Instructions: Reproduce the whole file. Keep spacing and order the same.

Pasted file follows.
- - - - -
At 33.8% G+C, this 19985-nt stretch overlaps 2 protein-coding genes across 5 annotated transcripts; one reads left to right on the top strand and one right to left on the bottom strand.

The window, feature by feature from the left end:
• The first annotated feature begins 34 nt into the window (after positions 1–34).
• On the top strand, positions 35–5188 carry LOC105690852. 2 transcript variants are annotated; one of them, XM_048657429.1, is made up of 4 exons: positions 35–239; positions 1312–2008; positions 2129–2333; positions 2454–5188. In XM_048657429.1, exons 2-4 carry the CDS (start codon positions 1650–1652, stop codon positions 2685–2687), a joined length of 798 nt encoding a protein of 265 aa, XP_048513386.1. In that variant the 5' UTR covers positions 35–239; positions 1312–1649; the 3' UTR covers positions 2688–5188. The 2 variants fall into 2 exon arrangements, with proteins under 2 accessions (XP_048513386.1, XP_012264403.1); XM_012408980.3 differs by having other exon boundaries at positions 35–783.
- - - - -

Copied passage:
At 33.8% G+C, this 19985-nt stretch overlaps 2 protein-coding genes across 5 annotated transcripts; one reads left to right on the top strand and one right to left on the bottom strand.

The window, feature by feature from the left end:
• The first annotated feature begins 34 nt into the window (after positions 1–34).
• On the top strand, positions 35–5188 carry LOC105690852. 2 transcript variants are annotated; one of them, XM_048657429.1, is made up of 4 exons: positions 35–239; positions 1312–2008; positions 2129–2333; positions 2454–5188. In XM_048657429.1, exons 2-4 carry the CDS (start codon positions 1650–1652, stop codon positions 2685–2687), a joined length of 798 nt encoding a protein of 265 aa, XP_048513386.1. In that variant the 5' UTR covers positions 35–239; positions 1312–1649; the 3' UTR covers positions 2688–5188. The 2 variants fall into 2 exon arrangements, with proteins under 2 accessions (XP_048513386.1, XP_012264403.1); XM_012408980.3 differs by having other exon boundaries at positions 35–783.